I was shocked. Even though marketing automation technology has been around for quite some time, there’s still a HUGE learning curve among both small and large organizations about the roles those tools can play and what kind of additional resources it takes to power them.
[Ready to put your strategy in action? Download our free editorial calendar template and get crackin’.]
N: How do you take a plan and turn it into “so what” content?
J: A lot of it isn’t rocket science. When we put together a marketing plan, we borrow a lot of principles from EOS (entrepreneurial operating system). We map out what the vision is, what the concrete goals are and how we’re going to measure it.
But we also add another couple of pages that outline a 12-month commitment — the type and volume of content they’re committing to over the next year plus any necessary external resources or training — and what the budget is. That helps clients step back and really align their goals, their intentions and their resources.
N: From the looks of your website, you’re creating a LOT of Authentic Brand’s content. As someone who’s extremely busy building a business, how do you prioritize the content you create?
J: When I was a corporate marketing leader, content creation was a huge part of my role. So it’s easy for me to default to content creation and I would do that all day long if I could. But the reality is I just can’t. My client work is my first priority.
So now, content creation is an opportunistic thing for me. When I have a chance to create something, I do.
N: I see a lot of community service content on your blog. Tell me a little bit about that.
J: At Authentic Brand, our first value is service. “Serve others first.” That’s what led to the creation of Two Or More, which is a community service movement that I launched at the onset of my business. Every couple of months, I organize my network and we all swarm around a community service project. It’s a great way to combine valuable networking and relationship building time with giving back to the community.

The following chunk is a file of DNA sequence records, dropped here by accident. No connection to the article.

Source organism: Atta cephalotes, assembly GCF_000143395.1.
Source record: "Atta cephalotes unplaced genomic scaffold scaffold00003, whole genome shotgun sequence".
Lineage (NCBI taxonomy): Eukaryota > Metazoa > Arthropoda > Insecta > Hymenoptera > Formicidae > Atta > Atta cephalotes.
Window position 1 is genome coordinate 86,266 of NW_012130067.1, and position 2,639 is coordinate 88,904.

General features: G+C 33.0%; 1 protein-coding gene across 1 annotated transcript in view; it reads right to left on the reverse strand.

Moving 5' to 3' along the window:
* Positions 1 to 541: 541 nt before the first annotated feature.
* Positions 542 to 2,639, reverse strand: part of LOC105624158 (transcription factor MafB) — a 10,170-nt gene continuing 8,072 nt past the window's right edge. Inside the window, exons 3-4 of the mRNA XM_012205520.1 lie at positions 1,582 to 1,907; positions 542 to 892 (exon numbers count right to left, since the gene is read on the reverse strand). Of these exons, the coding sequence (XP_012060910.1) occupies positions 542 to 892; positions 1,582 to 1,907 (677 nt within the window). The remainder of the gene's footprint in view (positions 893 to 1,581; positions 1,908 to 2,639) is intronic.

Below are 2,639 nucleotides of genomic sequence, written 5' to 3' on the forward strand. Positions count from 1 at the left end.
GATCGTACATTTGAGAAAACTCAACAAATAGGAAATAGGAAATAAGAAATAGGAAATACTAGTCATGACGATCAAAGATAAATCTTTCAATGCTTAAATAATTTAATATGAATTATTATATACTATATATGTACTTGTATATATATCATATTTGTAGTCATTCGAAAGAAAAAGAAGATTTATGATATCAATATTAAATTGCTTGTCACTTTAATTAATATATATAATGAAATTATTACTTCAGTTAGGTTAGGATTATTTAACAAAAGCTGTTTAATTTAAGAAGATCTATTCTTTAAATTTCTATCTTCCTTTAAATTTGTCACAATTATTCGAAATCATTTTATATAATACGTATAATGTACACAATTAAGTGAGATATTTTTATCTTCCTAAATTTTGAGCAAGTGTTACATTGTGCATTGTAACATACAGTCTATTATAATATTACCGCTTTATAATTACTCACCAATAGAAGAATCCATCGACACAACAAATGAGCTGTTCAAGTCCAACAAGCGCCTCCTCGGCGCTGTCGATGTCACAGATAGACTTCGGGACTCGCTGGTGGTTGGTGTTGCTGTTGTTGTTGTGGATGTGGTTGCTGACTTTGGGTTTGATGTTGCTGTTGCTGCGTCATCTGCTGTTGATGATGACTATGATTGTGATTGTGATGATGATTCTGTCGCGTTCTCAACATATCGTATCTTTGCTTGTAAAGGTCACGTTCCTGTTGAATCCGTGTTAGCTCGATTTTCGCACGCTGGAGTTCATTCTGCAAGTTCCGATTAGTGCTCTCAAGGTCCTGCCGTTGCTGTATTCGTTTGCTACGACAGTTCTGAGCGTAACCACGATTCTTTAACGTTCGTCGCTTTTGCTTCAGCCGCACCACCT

It’s really powerful because I know how much it costs these people to leave work for a few hours. So to have them involved in something like this is really special.
N: What do you see as the most overrated content marketing tactic? Underrated?
J: I’ve had the opportunity to experience marketing from within a company as well as a consultant. The most overrated approach is that there’s a one-size-fits-all solution for any business. I’ve sat in on a lot of different marketing conferences that drive this “you can’t compete unless you’re doing XYZ” type of message. And that’s just not true.
When I worked at Magnet 360, our marketing plan didn’t include a lot of the standard demand generation practices that were critical for the consultancy I joined afterward. Business leaders are inundated with the message that they need to do this certain thing or be on that particular channel.
Sure, it’s important to use the channels you have available to you in the right way to reach your audience. But effective marketing starts at a much more foundational level than that.
When I work with clients, we’ll always take a peek at their top three to five competitors, but we’re not going to obsess over what they’re doing. The last thing you want to do if you’re trying to break through the noise is build something that looks like your competitors.
N: What’s the best advice you’ve ever received?
J: It may sound cliche, but for me it’s the golden rule: Treat others as you wish to be treated. Be honest and consistent and treat people well. Say what you will or won’t do — and then follow through.
N: What is your 2018 marketing resolution?
J: Plan ahead! I want to map out my Two or More events a lot farther ahead of time. Another resolution is to actually put together my own content plan and put it on the calendar. I spend a lot of time helping my clients understanding the importance of putting it on the calendar but have a hard time prioritizing that kind of planning for myself.